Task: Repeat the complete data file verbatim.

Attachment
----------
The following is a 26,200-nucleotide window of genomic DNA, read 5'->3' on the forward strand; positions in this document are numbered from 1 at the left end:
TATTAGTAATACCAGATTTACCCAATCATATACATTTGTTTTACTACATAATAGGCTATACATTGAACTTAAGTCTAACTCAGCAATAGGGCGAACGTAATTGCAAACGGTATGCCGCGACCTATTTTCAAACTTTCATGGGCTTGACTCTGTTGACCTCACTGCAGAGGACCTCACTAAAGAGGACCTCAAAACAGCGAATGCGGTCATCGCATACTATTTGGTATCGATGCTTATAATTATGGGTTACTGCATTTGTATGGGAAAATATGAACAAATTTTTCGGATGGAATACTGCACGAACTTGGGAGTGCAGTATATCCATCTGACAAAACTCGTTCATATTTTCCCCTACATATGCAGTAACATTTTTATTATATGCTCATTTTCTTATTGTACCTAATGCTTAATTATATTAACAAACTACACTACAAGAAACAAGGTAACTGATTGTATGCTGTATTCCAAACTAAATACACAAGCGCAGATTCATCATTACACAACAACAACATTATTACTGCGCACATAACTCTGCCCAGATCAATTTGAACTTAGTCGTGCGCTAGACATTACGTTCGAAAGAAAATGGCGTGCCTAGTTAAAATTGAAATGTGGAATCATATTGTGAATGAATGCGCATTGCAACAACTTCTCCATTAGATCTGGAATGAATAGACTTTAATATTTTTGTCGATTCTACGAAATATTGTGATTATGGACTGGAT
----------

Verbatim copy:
The following is a 26,200-nucleotide window of genomic DNA, read 5'->3' on the forward strand; positions in this document are numbered from 1 at the left end:
TATTAGTAATACCAGATTTACCCAATCATATACATTTGTTTTACTACATAATAGGCTATACATTGAACTTAAGTCTAACTCAGCAATAGGGCGAACGTAATTGCAAACGGTATGCCGCGACCTATTTTCAAACTTTCATGGGCTTGACTCTGTTGACCTCACTGCAGAGGACCTCACTAAAGAGGACCTCAAAACAGCGAATGCGGTCATCGCATACTATTTGGTATCGATGCTTATAATTATGGGTTACTGCATTTGTATGGGAAAATATGAACAAATTTTTCGGATGGAATACTGCACGAACTTGGGAGTGCAGTATATCCATCTGACAAAACTCGTTCATATTTTCCCCTACATATGCAGTAACATTTTTATTATATGCTCATTTTCTTATTGTACCTAATGCTTAATTATATTAACAAACTACACTACAAGAAACAAGGTAACTGATTGTATGCTGTATTCCAAACTAAATACACAAGCGCAGATTCATCATTACACAACAACAACATTATTACTGCGCACATAACTCTGCCCAGATCAATTTGAACTTAGTCGTGCGCTAGACATTACGTTCGAAAGAAAATGGCGTGCCTAGTTAAAATTGAAATGTGGAATCATATTGTGAATGAATGCGCATTGCAACAACTTCTCCATTAGATCTGGAATGAATAGACTTTAATATTTTTGTCGATTCTACGAAATATTGTGATTATGGACTGGAT